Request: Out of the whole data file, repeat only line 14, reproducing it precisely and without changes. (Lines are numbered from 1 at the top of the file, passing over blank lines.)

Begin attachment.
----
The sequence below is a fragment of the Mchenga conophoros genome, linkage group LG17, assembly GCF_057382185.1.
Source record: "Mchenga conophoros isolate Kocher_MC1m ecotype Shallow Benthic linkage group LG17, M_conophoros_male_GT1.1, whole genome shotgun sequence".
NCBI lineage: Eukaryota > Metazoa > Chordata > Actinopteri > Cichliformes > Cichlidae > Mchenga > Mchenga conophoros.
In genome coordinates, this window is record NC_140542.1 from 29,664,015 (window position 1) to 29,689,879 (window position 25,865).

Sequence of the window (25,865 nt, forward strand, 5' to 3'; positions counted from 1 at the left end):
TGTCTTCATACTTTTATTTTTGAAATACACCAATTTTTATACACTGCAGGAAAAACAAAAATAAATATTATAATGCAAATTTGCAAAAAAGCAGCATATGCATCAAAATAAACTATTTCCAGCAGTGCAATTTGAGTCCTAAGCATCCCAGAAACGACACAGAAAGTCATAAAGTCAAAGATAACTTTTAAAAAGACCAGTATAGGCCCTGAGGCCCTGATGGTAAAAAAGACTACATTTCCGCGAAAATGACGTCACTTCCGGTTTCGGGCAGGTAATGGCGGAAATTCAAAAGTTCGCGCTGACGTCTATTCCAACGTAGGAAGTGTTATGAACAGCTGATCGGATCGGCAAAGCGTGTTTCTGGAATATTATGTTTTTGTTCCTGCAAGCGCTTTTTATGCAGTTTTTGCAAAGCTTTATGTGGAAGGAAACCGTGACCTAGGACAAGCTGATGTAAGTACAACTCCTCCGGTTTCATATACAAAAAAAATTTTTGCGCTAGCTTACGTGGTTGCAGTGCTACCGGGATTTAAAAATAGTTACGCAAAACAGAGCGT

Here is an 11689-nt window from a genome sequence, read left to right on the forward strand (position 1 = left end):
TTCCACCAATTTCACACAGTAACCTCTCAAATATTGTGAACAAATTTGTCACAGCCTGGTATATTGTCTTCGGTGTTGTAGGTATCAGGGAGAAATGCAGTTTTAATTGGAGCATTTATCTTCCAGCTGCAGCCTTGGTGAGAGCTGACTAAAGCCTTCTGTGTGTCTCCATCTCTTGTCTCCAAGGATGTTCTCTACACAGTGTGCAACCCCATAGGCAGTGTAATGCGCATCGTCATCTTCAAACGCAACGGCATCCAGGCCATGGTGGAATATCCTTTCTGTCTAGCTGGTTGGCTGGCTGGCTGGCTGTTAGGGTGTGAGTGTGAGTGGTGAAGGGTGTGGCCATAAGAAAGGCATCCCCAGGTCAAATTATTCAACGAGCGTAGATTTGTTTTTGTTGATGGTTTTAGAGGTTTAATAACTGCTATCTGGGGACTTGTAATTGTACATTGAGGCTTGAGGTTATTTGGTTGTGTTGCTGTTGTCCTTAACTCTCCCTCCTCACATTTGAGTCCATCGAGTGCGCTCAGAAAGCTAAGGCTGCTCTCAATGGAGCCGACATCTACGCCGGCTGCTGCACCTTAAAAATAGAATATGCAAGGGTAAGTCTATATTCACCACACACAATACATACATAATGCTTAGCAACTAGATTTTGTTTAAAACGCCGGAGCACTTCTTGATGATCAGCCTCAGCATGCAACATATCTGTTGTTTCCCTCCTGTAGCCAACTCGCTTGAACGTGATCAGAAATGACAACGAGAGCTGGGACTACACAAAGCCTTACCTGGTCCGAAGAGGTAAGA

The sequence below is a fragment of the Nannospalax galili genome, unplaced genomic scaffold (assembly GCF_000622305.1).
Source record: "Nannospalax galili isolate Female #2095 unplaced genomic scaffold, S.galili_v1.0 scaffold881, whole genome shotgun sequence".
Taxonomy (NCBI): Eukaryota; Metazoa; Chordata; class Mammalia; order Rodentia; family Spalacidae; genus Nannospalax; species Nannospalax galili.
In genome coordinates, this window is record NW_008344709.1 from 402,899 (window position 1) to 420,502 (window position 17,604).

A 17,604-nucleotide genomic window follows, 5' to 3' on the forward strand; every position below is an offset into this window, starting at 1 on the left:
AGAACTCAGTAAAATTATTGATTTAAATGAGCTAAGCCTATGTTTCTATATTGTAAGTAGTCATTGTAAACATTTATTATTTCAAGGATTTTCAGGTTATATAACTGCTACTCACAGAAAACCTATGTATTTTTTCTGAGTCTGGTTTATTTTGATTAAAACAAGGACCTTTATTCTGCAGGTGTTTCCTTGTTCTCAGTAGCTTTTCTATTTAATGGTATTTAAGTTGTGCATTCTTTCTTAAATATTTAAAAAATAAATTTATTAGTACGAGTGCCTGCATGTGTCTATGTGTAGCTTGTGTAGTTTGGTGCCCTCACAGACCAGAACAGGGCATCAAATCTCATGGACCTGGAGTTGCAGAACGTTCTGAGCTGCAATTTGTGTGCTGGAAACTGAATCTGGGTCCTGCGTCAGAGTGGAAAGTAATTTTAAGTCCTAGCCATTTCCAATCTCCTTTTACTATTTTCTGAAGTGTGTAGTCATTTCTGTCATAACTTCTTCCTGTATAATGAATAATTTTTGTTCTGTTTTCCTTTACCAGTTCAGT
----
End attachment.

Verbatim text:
AGAACTCAGTAAAATTATTGATTTAAATGAGCTAAGCCTATGTTTCTATATTGTAAGTAGTCATTGTAAACATTTATTATTTCAAGGATTTTCAGGTTATATAACTGCTACTCACAGAAAACCTATGTATTTTTTCTGAGTCTGGTTTATTTTGATTAAAACAAGGACCTTTATTCTGCAGGTGTTTCCTTGTTCTCAGTAGCTTTTCTATTTAATGGTATTTAAGTTGTGCATTCTTTCTTAAATATTTAAAAAATAAATTTATTAGTACGAGTGCCTGCATGTGTCTATGTGTAGCTTGTGTAGTTTGGTGCCCTCACAGACCAGAACAGGGCATCAAATCTCATGGACCTGGAGTTGCAGAACGTTCTGAGCTGCAATTTGTGTGCTGGAAACTGAATCTGGGTCCTGCGTCAGAGTGGAAAGTAATTTTAAGTCCTAGCCATTTCCAATCTCCTTTTACTATTTTCTGAAGTGTGTAGTCATTTCTGTCATAACTTCTTCCTGTATAATGAATAATTTTTGTTCTGTTTTCCTTTACCAGTTCAGT